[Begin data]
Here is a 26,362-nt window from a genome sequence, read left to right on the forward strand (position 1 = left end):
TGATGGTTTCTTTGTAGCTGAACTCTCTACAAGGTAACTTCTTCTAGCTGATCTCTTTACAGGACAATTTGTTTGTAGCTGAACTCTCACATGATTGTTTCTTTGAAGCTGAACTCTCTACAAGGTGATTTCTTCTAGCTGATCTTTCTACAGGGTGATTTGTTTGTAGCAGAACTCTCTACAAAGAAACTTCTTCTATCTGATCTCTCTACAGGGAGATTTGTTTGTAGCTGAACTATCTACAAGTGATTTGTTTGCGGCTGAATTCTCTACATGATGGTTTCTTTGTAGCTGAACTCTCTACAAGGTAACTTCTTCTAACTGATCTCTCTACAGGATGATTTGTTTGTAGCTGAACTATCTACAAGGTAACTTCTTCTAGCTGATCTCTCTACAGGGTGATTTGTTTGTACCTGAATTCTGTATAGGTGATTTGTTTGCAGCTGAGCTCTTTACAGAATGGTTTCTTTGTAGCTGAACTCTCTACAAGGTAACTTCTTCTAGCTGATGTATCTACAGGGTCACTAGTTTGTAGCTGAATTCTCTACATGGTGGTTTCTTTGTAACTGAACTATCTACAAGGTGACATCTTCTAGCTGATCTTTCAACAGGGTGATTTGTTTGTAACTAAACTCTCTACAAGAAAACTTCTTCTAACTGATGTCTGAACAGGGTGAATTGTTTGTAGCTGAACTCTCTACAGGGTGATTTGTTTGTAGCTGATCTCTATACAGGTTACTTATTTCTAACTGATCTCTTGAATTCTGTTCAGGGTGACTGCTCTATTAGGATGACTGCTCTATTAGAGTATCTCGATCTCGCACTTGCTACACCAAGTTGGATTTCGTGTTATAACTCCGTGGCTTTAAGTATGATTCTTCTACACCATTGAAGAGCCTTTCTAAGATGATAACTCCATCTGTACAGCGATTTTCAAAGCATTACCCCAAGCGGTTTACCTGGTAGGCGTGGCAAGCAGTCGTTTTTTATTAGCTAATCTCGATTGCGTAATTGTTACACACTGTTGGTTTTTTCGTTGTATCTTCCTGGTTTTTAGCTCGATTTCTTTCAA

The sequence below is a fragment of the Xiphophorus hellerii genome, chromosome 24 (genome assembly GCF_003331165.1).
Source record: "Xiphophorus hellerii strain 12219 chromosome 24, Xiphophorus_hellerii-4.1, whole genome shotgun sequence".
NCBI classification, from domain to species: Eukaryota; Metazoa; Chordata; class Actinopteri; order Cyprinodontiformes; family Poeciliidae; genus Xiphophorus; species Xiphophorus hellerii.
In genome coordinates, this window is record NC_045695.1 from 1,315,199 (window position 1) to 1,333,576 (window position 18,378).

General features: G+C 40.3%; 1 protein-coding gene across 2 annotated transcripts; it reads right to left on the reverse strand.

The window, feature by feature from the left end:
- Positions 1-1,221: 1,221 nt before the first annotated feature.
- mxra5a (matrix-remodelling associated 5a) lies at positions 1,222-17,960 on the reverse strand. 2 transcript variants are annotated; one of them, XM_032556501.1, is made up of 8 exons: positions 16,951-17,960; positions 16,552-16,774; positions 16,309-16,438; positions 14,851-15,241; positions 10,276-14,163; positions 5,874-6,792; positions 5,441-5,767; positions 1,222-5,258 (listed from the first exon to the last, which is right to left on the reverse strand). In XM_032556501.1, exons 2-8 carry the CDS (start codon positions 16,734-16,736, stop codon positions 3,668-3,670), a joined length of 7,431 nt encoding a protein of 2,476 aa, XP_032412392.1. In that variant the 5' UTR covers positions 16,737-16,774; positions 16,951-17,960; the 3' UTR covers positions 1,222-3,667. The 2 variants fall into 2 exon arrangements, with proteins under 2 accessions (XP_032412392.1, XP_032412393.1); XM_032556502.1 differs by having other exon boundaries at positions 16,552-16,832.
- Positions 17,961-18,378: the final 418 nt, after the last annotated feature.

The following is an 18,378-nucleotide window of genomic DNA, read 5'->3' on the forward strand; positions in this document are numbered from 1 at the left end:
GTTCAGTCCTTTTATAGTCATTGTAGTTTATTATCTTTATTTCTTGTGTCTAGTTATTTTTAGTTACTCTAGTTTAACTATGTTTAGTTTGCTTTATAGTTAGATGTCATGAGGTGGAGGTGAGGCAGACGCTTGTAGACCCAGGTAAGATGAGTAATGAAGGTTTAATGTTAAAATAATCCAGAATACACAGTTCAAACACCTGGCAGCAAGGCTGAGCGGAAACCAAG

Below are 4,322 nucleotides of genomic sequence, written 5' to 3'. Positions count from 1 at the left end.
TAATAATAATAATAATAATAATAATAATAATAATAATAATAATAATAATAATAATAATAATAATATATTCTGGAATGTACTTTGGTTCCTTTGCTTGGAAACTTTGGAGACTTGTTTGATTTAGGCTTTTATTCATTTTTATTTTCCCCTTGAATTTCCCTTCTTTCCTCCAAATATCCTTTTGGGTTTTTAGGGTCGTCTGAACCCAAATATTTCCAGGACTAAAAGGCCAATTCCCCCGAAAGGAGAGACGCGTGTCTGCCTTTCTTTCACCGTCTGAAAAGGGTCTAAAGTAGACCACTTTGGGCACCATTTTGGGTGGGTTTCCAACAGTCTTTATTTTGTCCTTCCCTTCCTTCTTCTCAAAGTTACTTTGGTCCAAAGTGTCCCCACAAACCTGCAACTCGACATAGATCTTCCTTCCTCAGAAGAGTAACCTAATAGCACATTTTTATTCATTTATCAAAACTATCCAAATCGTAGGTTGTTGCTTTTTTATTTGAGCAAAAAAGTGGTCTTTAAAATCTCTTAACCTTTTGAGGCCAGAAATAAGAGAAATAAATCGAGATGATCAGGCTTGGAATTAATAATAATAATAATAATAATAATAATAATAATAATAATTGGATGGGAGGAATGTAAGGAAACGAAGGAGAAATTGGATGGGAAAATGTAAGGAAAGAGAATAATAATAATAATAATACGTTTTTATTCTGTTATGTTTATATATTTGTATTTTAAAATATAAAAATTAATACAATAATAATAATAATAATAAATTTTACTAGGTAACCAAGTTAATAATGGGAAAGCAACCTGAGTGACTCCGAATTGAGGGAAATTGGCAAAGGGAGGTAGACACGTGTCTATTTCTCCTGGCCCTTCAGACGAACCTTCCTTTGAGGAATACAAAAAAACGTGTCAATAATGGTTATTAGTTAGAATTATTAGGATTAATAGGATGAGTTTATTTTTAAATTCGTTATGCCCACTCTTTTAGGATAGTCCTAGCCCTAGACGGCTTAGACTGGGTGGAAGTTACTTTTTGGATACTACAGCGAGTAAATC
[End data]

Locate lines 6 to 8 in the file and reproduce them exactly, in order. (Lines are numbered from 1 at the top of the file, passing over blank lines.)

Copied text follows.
In genome coordinates, this window is record NC_045695.1 from 1,315,199 (window position 1) to 1,333,576 (window position 18,378).

General features: G+C 40.3%; 1 protein-coding gene across 2 annotated transcripts; it reads right to left on the reverse strand.

The window, feature by feature from the left end: